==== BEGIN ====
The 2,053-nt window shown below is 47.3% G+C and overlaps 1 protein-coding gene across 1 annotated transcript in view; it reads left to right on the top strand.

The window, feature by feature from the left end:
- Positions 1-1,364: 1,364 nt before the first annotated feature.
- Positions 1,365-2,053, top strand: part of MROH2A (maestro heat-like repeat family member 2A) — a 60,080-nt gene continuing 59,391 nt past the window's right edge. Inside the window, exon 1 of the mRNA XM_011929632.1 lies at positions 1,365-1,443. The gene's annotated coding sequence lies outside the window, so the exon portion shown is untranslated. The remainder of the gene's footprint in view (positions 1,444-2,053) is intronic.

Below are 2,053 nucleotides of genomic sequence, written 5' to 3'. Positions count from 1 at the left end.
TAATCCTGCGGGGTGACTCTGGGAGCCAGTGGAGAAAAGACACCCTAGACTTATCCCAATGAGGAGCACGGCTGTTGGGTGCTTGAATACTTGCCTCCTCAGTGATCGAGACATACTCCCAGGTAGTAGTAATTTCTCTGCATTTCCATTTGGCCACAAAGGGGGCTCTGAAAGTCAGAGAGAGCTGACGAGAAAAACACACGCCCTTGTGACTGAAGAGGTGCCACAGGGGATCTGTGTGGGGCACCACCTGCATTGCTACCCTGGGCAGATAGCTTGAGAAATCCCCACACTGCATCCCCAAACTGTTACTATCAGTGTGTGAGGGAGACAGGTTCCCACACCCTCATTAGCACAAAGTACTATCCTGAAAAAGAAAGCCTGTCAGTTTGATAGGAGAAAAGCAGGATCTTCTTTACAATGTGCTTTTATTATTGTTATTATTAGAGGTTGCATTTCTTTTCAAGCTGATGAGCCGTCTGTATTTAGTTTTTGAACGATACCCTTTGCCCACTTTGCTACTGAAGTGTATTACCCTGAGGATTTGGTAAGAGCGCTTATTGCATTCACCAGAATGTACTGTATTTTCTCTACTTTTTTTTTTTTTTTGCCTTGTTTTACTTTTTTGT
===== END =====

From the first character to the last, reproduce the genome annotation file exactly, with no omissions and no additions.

The 2,053-nt window shown below is 47.3% G+C and overlaps 1 protein-coding gene across 1 annotated transcript in view; it reads left to right on the top strand.

The window, feature by feature from the left end:
- Positions 1-1,364: 1,364 nt before the first annotated feature.
- Positions 1,365-2,053, top strand: part of MROH2A (maestro heat-like repeat family member 2A) — a 60,080-nt gene continuing 59,391 nt past the window's right edge. Inside the window, exon 1 of the mRNA XM_011929632.1 lies at positions 1,365-1,443. The gene's annotated coding sequence lies outside the window, so the exon portion shown is untranslated. The remainder of the gene's footprint in view (positions 1,444-2,053) is intronic.

Below are 2,053 nucleotides of genomic sequence, written 5' to 3'. Positions count from 1 at the left end.
TAATCCTGCGGGGTGACTCTGGGAGCCAGTGGAGAAAAGACACCCTAGACTTATCCCAATGAGGAGCACGGCTGTTGGGTGCTTGAATACTTGCCTCCTCAGTGATCGAGACATACTCCCAGGTAGTAGTAATTTCTCTGCATTTCCATTTGGCCACAAAGGGGGCTCTGAAAGTCAGAGAGAGCTGACGAGAAAAACACACGCCCTTGTGACTGAAGAGGTGCCACAGGGGATCTGTGTGGGGCACCACCTGCATTGCTACCCTGGGCAGATAGCTTGAGAAATCCCCACACTGCATCCCCAAACTGTTACTATCAGTGTGTGAGGGAGACAGGTTCCCACACCCTCATTAGCACAAAGTACTATCCTGAAAAAGAAAGCCTGTCAGTTTGATAGGAGAAAAGCAGGATCTTCTTTACAATGTGCTTTTATTATTGTTATTATTAGAGGTTGCATTTCTTTTCAAGCTGATGAGCCGTCTGTATTTAGTTTTTGAACGATACCCTTTGCCCACTTTGCTACTGAAGTGTATTACCCTGAGGATTTGGTAAGAGCGCTTATTGCATTCACCAGAATGTACTGTATTTTCTCTACTTTTTTTTTTTTTTTGCCTTGTTTTACTTTTTTGT